islands of the gulf

Islands of the Gulf is a new TV show on TV 1 thats shows off the amazing islands that we have in the Hauraki Gulf. Nic Mead, owner and operator of Auckland Sea Kayaks was on the show to show off our backyard and office. He’s super passionate about the Hauraki gulf and it was a pleasure to have Elisabeth with Auckland Sea Kayaks for the day.

The show, ‘Islands of the Gulf” is hosted by Elisabeth Easther as she looks at how life on the islands of the Hauraki Gulf has changed since her mother Shirley Maddock visited them in 1964.

Auckland Sea Kayaks is featued in eposde 2. Here Elisabeth Easther explores the history of the islands of the Hauraki Gulf, from Governor Grey’s mansion on Kawau, to early Maori farms on Motutapu, kayaks to Rangitoto and to a Tiritiri Matangi lighthouse built in the 1860s.

Islands of the Gulf Nic Mead



New Zealand’s first-ever locally produced documentary series, Islands of the Gulf, is being remade 52 years later. 

Islands of the Gulf was originally produced in 1964 by broadcaster Shirley Maddock and photographer Don Whyte for what is now TVNZ.

NZ on Air, or the Broadcasting Commission said Islands of the Gulf was New Zealand’s first-ever locally produced documentary series.

Now, 52 years later, Maddock’s daughter Elisabeth Easther will host a TVNZ remake of the series, which is scheduled to air on TVNZ in early 2018.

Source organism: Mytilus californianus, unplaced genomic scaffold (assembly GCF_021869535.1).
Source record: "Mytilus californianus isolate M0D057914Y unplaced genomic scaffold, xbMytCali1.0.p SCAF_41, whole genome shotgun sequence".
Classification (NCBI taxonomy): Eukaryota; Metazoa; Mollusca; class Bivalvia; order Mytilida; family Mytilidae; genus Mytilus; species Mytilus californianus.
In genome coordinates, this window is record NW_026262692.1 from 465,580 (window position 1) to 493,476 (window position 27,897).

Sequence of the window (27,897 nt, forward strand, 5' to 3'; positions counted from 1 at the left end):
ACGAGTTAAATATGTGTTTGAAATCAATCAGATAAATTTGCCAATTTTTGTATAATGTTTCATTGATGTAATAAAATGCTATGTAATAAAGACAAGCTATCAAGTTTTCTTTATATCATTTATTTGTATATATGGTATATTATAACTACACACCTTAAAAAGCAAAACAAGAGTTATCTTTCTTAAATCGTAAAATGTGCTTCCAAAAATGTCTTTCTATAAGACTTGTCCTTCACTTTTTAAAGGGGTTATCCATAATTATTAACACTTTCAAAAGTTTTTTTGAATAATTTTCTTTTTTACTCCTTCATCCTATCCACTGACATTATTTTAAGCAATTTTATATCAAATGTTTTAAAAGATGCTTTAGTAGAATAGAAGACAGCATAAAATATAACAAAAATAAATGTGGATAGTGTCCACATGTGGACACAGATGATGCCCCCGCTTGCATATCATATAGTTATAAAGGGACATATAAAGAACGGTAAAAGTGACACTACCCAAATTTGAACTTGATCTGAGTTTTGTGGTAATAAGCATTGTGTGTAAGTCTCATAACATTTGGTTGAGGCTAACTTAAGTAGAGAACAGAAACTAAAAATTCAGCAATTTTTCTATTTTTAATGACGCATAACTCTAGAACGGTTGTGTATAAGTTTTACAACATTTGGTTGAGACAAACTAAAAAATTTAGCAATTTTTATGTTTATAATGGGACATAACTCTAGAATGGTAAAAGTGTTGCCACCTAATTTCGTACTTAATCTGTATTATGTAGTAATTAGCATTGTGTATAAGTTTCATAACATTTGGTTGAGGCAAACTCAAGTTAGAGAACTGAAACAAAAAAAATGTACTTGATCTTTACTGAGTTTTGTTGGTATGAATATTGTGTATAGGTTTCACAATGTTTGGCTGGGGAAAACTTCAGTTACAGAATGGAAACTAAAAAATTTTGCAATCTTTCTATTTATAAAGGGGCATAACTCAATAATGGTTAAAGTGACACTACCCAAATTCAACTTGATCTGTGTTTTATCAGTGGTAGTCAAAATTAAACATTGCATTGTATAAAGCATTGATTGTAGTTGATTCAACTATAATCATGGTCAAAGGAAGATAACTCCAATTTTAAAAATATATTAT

Easther meets locals and finds out what has changed in the intervening decades.

In 1964 Maddock explored the Hauraki Gulf by boat, in Landrovers, on foot and by seaplane whilst documenting her journey at a time when the way of life on the islands was a resourceful one, largely cut-off from the outside world.  

She explored islands including Tiritiri Matangi, Kawau, Rakino, Motutapu, Motuihe, Rangitoto, Ponui and Waiheke, and interviewed everyone from farmers to gumdiggers and from rangers to nurses.

Maddock was New Zealand’s first-ever female television producer and was made an officer of the New Zealand Order of Merit in 1999 for services to radio and television broadcasting.

Maddock passed away in October 2001 when she was 72 years old.